With amino acid ratios, the key, in Stoess’ view, is to continue learning and keep abreast of new findings. Similarly, Stoess encouraged regular discussion about all the latest feed additive developments. One newer finding he pointed out relates to feeding ionophores, where there are bigger benefits being seen with higher-fibre diets.
On the ingredients front, he noted that western Canada usually has good advantages for availability, but things like drought, labour and other factors can get in the way quickly. Comparing mash to pellets, he said that, while pellets cost more but have more benefits, particle size is important. Pelleting wheat and barley has more benefits than pelleting corn.
To maximize the value of reformulation, Stoess strongly recommended that producers and their nutritionists have a prescribed plan as to how often diets are being assessed and what factors trigger reformulation.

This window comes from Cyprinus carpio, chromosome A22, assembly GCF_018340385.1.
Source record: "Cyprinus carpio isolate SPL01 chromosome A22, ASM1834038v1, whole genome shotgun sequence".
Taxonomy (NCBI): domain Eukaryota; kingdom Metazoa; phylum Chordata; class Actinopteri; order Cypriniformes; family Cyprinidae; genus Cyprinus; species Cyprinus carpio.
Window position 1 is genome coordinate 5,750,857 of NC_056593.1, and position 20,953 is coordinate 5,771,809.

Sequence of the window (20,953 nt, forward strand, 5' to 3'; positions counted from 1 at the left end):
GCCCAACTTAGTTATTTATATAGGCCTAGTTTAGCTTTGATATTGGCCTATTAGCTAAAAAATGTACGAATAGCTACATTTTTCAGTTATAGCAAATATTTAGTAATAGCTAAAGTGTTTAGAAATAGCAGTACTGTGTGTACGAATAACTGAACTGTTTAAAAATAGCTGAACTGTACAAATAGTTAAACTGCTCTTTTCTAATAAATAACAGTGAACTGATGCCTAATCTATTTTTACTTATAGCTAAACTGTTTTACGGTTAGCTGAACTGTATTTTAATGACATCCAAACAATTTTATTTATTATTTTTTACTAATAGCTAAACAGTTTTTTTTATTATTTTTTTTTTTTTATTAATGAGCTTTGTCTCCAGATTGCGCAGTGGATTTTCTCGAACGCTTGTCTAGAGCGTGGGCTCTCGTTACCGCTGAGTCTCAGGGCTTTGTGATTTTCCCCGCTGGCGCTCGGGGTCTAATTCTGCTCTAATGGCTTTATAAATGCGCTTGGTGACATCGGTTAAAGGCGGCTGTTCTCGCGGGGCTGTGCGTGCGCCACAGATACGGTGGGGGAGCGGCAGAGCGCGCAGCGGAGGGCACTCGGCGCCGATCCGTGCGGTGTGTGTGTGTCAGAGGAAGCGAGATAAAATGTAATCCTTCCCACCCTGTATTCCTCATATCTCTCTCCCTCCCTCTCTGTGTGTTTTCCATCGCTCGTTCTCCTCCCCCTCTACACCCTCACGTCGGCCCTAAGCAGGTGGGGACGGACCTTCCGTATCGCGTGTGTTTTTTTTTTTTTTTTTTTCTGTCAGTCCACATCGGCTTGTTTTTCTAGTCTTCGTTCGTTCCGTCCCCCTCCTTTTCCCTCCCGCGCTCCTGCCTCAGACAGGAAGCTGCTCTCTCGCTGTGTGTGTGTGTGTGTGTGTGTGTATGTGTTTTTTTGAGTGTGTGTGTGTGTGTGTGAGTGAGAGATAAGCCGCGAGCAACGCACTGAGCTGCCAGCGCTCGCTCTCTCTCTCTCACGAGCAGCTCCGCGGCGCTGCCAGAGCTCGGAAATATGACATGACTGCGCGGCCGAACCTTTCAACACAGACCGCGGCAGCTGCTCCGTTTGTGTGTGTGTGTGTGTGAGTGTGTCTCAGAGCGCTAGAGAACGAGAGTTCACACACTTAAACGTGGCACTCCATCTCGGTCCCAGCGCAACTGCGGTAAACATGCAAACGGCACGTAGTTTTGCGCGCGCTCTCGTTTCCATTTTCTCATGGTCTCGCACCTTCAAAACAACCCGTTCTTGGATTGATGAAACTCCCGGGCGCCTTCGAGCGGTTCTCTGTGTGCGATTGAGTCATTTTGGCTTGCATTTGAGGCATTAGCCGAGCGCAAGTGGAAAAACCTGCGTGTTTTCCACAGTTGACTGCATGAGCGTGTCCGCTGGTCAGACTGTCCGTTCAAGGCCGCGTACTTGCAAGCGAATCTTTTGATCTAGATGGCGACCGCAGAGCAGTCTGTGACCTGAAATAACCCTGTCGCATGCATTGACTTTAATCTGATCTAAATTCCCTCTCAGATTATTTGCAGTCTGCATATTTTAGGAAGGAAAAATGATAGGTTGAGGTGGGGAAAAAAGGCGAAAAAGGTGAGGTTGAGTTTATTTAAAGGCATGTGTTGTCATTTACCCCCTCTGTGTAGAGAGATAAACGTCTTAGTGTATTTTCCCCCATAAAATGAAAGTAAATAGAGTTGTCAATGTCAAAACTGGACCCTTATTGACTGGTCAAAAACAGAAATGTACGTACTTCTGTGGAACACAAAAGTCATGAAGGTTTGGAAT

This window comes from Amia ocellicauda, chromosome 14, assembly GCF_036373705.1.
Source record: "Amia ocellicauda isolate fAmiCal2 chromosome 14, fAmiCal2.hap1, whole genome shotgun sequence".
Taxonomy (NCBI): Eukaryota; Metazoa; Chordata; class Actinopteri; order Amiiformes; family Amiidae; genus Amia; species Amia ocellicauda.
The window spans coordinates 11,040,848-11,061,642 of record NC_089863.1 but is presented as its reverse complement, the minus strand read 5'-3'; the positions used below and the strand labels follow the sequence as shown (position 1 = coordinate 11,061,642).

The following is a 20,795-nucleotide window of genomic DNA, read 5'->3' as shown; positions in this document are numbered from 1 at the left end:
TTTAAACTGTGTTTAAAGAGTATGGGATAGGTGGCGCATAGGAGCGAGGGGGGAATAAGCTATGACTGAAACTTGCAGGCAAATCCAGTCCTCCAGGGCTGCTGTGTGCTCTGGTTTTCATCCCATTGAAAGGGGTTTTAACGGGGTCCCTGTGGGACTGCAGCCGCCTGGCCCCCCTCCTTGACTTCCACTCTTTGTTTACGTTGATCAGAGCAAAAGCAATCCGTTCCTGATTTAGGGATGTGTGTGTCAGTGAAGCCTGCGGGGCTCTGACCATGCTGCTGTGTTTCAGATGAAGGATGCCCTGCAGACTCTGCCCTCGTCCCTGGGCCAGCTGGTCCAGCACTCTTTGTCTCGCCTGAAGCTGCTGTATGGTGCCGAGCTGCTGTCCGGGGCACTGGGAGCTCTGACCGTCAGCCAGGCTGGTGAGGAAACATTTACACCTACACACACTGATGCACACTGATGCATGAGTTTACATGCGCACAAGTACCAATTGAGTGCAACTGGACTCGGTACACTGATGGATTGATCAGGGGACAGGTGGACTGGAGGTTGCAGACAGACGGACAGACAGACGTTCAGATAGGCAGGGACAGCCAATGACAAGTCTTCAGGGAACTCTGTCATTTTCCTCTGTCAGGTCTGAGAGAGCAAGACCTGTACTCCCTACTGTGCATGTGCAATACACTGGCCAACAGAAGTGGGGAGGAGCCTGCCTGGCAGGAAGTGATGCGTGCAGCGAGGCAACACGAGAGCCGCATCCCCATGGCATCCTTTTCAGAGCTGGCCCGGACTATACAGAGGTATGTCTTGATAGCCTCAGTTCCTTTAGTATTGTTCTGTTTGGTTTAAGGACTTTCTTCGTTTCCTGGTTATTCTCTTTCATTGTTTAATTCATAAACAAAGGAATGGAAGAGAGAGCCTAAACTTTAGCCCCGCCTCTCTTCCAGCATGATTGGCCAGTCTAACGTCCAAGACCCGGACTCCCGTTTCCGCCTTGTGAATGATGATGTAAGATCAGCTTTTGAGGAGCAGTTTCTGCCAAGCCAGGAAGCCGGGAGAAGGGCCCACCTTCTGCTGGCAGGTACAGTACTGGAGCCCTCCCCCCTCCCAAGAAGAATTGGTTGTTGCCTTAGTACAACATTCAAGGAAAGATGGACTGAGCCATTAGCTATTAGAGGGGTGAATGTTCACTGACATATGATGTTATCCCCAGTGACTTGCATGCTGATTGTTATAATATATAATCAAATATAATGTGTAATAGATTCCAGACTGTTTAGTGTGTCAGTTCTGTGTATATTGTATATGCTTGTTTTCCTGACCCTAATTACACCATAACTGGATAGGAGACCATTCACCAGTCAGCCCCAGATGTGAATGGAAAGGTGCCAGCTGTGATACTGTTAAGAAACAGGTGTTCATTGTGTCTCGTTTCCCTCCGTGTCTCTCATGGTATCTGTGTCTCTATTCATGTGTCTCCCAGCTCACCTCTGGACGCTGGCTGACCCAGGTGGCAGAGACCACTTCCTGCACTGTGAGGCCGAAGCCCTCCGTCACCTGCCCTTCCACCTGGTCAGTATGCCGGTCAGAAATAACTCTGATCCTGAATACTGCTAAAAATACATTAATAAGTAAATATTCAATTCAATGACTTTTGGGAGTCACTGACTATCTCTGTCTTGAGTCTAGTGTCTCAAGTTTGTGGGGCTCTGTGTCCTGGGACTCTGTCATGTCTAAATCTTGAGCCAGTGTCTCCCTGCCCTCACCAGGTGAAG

“How does that work?” asked Stoess. “As your nutritionist is running different scenarios and trying to least-cost your diets, you both have to also remember ingredient availability, so you need to have constant communication.”
Producers and nutritionists also need to decide how to implement stage feeding plans and perhaps increase the number of stages. With only three, he believes producers are leaving money on the table and instructs that five to seven is best. To determine where one stage ends and the next begins, “I like to go with tonnage [rather than weight],” said Stoess, “as it’s nice and simple to control.”
Overall, he also thinks producers should work with nutritionists to focus on gut health through vaccinations, investing in veterinary advice, and using ionophores and feed additives such as essential oils.
“If you focus on improving your gut health from day one, when those little health challenges happen, they will not affect your bottom line nearly as much,” said Stoess.